Congenital methemoglobinemia: Rare presentation of cyanosis in newborns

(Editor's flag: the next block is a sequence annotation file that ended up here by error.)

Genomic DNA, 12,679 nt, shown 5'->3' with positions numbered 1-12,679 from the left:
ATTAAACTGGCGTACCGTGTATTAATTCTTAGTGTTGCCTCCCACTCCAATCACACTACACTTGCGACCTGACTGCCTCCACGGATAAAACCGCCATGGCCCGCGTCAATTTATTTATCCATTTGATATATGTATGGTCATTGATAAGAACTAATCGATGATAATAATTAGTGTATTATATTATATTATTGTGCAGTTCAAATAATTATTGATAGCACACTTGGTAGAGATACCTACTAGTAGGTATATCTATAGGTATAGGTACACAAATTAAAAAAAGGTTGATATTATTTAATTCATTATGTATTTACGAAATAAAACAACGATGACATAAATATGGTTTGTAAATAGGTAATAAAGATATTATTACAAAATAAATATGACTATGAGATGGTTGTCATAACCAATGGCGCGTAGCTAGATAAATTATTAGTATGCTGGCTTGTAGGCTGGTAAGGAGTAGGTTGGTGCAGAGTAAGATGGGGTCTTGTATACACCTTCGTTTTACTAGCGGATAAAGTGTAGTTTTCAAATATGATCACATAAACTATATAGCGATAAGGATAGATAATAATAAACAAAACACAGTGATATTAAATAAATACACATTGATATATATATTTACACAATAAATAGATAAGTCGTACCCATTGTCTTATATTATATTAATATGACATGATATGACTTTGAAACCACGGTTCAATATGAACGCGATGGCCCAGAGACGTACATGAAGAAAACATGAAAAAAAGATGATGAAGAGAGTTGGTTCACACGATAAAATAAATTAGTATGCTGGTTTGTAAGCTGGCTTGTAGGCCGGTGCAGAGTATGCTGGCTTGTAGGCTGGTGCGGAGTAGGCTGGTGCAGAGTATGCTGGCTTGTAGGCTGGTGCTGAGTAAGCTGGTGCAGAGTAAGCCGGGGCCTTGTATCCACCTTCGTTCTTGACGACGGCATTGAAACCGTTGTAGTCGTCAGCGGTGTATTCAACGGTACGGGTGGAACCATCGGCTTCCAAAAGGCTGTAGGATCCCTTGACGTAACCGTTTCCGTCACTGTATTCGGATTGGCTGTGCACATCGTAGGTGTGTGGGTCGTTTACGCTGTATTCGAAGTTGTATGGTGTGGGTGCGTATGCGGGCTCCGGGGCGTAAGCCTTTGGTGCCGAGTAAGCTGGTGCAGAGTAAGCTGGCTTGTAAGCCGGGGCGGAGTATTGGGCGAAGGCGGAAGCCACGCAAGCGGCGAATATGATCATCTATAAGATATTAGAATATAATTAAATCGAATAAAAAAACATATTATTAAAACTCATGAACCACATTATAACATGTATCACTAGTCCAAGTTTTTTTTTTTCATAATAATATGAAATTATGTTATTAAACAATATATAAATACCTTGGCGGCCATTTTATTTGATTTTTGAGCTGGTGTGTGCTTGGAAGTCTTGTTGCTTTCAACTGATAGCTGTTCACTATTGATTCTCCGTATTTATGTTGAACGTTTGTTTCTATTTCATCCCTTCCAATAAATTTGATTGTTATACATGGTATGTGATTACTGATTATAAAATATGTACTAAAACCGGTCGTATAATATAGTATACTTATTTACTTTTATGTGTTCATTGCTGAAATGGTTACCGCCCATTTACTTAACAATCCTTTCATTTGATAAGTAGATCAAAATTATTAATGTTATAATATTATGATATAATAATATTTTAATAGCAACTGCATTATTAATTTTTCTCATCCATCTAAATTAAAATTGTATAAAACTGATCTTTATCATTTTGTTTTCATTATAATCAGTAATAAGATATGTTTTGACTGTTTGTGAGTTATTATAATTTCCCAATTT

Methemoglobin (MetHb) is an oxidized form on hemoglobin, which is unable to bind oxygen and consequently carry it to the tissues. Normally present in small quantities (<1%) without detrimental effects, its elevation produces hypoxemia which can be profound and even lethal. Methemoglobinemia is an abnormal increase of MetHb (>3%) of total hemoglobin. It can be classified in two types: hereditary and acquired. Acquired form is caused by exogenous oxidizing agents, such as nitrites or certain medications, while hereditary types of disease are the result of genetic deficiency in cytochrome B5 reductase, an enzyme responsible for MetHb reduction to hemoglobin. Little data is available on the epidemiology of methemoglobinemia. In general population only sporadic cases are described, while some isolated ethnic populations have increased incidence, possibly inherited from a common ancestor. We present a case of congenital methemoglobinemia in which detection of MetHb was hampered by faulty initial blood gas spectrometry results. A short literature review is also included.
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